Beautifully engraved certificate from the New York Produce Exchange Safe Deposit and Storage Company
issued in 1908. This historic document was printed by the American Banknote Company and has an ornate border around it with a vignette of a Newfoundland Dog guarding a large safe. This item has been hand signed by the Company’s President, and Secretary, and is over 108 years old.
The New York Produce Exchange had nearly 1900 members. Besides grain, it dealt in many other products, including hay and straw, cotton seed oil, flour, provisions, lard, seed, petroleum, pig iron, hops, butter and cheese. The Exchange also took an active part in furthering New York's commercial interests and had committees on canals, bills of lading, exports and railroad affairs. The exchanged was liquidated in December 1943.
The article below described the exchange in 1887:
THE FINANCIER COMPANY. 40 BROAD ST., NEW YORK. 1887
NEW YORK PRODUCE EXCHANGE.
The New York Produce Exchange was organized in the year 1861, and incorporated in 1862. The new Exchange Building is located on Broadway, , Whitehall, Beaver and Stone streets, and is one of the most complete and imposing structures in New York City. It was commenced May ist, 1881, and completed May ist, 1884. The corner stone was laid June 6th., 1882. It is built of granite, brick, terra cotta, and iron. Its dimentions are 300 by 150 feet. The cost of the land and building was three million dollars. The Exchange Room is 220 by 144 feet.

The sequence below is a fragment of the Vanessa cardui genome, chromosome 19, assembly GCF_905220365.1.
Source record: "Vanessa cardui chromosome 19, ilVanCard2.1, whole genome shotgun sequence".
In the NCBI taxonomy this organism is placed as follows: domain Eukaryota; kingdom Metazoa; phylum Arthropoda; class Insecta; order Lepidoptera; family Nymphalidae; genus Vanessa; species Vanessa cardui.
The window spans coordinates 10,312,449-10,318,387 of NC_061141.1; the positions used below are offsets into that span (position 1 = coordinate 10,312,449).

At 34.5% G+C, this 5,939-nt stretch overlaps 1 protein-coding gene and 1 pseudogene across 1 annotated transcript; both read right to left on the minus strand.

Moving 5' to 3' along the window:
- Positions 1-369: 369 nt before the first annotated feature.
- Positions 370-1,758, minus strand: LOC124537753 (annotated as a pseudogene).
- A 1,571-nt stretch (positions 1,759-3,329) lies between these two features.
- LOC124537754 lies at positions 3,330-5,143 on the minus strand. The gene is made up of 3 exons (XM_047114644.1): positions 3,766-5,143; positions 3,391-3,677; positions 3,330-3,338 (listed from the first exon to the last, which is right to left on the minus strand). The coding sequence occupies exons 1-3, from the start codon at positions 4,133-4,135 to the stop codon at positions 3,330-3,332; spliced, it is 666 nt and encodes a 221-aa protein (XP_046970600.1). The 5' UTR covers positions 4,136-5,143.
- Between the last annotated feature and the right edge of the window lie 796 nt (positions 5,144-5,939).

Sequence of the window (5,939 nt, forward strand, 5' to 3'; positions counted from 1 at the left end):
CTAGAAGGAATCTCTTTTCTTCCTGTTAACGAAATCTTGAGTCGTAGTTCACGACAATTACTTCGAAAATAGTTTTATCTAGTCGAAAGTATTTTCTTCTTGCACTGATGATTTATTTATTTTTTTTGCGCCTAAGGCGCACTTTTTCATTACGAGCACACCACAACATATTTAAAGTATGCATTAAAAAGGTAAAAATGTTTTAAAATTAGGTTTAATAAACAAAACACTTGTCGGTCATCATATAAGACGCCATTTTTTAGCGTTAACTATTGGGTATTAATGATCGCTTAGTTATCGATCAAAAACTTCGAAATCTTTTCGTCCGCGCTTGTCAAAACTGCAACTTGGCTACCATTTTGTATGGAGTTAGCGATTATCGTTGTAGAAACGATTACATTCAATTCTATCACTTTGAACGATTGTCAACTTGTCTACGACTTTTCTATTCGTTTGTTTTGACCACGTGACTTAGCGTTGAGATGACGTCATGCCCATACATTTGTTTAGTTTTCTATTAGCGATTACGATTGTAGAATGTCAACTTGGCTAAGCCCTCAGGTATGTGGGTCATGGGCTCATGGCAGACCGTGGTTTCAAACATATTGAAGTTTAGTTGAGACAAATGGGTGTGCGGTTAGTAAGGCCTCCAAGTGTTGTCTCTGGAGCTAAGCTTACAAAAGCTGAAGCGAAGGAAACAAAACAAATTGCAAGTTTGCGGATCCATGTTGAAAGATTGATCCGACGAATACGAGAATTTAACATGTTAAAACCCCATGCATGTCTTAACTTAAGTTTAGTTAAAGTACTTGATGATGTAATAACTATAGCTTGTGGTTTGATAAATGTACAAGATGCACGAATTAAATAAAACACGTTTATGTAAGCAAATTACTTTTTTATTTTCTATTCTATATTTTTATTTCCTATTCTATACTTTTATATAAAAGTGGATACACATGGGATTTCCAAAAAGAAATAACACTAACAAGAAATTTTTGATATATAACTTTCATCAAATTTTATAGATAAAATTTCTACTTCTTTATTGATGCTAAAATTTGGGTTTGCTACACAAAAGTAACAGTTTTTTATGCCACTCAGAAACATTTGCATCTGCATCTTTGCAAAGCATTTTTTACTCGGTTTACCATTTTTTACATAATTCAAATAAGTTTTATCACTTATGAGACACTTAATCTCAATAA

The ceiling 47 feet 6 inches high; and under the skylight 60 feet. The girth of the outside walls are nearly one-fifth of a mile, containing seven and a half acres of floors. In its construction twelve millions of brick, fifteen miles of iron girders, one and three quarter miles of iron columns, and two thousand and sixty-one tons of terra cotta were used. It has over two thousand windows and nearly one thousand doors, seven and one half miles sash cord, and chains requiring over forty seven tons of sash weights.
The skylight over the exchange room is one fifth of an acre in extent. The building is heated by twenty-nine miles of steam pipes. It has nearly one mile of paneled wainscoting.
Nine hydraulic elevators carrying an average of twenty-one thousand five hundred people daily, or six million five hundred thousand a year: the pumping capacity for supplying water is sufficient for a city of one hundred and seventy five thousand people. There are one hundred and ninety offices, in the building, rented for one hundred and seventy five thousand dollars per annum, a premium of over twenty thousand dollars was paid for the first choice.
The tower clock has a dial twelve feet in diameter, the hands are six feet in length, the numbers twelve inches and the weight three-quarters of a ton. It is two hundred and twenty feet from the sidewalk to the coping of the tower, and three hundred and six feet to the top of the flag staff, which is ninety feet long, and carries a flag fifty by . thirty feet, said to be the largest ever made.
The horse power used per year for heat and power is about one million two hundred thousand.